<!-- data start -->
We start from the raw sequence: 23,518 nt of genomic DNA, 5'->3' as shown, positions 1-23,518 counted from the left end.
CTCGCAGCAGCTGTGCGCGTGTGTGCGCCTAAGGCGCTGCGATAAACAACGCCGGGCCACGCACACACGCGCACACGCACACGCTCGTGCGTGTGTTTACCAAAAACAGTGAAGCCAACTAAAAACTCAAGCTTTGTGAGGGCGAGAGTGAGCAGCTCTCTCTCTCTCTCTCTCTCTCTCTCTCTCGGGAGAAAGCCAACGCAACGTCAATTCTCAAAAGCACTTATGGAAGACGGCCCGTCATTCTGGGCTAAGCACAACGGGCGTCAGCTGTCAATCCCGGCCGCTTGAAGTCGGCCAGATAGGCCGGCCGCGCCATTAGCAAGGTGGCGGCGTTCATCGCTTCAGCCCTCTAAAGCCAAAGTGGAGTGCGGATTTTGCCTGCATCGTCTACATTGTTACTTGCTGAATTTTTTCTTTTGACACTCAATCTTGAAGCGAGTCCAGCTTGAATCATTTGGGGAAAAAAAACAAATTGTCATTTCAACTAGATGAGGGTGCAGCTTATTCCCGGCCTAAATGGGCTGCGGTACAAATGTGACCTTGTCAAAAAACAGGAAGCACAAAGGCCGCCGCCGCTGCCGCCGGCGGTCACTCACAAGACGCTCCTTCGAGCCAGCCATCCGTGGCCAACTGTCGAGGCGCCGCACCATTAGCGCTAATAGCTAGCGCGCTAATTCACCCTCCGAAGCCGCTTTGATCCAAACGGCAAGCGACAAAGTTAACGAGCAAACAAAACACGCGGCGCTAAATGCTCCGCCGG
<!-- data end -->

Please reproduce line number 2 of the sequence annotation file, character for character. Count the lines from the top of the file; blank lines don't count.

CTCGCAGCAGCTGTGCGCGTGTGTGCGCCTAAGGCGCTGCGATAAACAACGCCGGGCCACGCACACACGCGCACACGCACACGCTCGTGCGTGTGTTTACCAAAAACAGTGAAGCCAACTAAAAACTCAAGCTTTGTGAGGGCGAGAGTGAGCAGCTCTCTCTCTCTCTCTCTCTCTCTCTCTCTCGGGAGAAAGCCAACGCAACGTCAATTCTCAAAAGCACTTATGGAAGACGGCCCGTCATTCTGGGCTAAGCACAACGGGCGTCAGCTGTCAATCCCGGCCGCTTGAAGTCGGCCAGATAGGCCGGCCGCGCCATTAGCAAGGTGGCGGCGTTCATCGCTTCAGCCCTCTAAAGCCAAAGTGGAGTGCGGATTTTGCCTGCATCGTCTACATTGTTACTTGCTGAATTTTTTCTTTTGACACTCAATCTTGAAGCGAGTCCAGCTTGAATCATTTGGGGAAAAAAAACAAATTGTCATTTCAACTAGATGAGGGTGCAGCTTATTCCCGGCCTAAATGGGCTGCGGTACAAATGTGACCTTGTCAAAAAACAGGAAGCACAAAGGCCGCCGCCGCTGCCGCCGGCGGTCACTCACAAGACGCTCCTTCGAGCCAGCCATCCGTGGCCAACTGTCGAGGCGCCGCACCATTAGCGCTAATAGCTAGCGCGCTAATTCACCCTCCGAAGCCGCTTTGATCCAAACGGCAAGCGACAAAGTTAACGAGCAAACAAAACACGCGGCGCTAAATGCTCCGCCGG